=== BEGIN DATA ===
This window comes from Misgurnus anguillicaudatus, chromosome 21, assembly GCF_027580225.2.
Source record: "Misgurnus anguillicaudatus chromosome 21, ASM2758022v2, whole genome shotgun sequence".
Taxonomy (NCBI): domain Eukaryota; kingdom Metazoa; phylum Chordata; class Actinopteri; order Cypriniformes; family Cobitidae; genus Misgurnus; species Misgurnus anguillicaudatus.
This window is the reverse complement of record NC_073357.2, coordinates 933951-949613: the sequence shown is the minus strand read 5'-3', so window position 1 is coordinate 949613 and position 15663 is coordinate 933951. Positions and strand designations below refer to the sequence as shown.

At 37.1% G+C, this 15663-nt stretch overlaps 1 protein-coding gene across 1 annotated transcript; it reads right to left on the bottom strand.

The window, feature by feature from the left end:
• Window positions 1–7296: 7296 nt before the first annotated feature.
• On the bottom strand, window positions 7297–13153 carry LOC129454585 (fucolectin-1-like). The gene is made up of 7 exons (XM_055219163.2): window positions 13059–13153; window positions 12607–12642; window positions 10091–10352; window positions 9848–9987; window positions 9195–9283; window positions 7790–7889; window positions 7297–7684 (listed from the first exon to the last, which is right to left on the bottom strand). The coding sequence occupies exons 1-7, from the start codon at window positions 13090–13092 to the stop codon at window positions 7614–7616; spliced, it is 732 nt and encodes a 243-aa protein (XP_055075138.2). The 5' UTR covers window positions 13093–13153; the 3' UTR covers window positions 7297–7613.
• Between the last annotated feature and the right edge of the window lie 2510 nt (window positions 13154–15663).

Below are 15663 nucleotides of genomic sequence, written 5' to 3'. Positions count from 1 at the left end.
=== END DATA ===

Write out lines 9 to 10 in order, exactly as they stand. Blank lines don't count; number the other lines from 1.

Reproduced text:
• Between the last annotated feature and the right edge of the window lie 2510 nt (window positions 13154–15663).

Below are 15663 nucleotides of genomic sequence, written 5' to 3'. Positions count from 1 at the left end.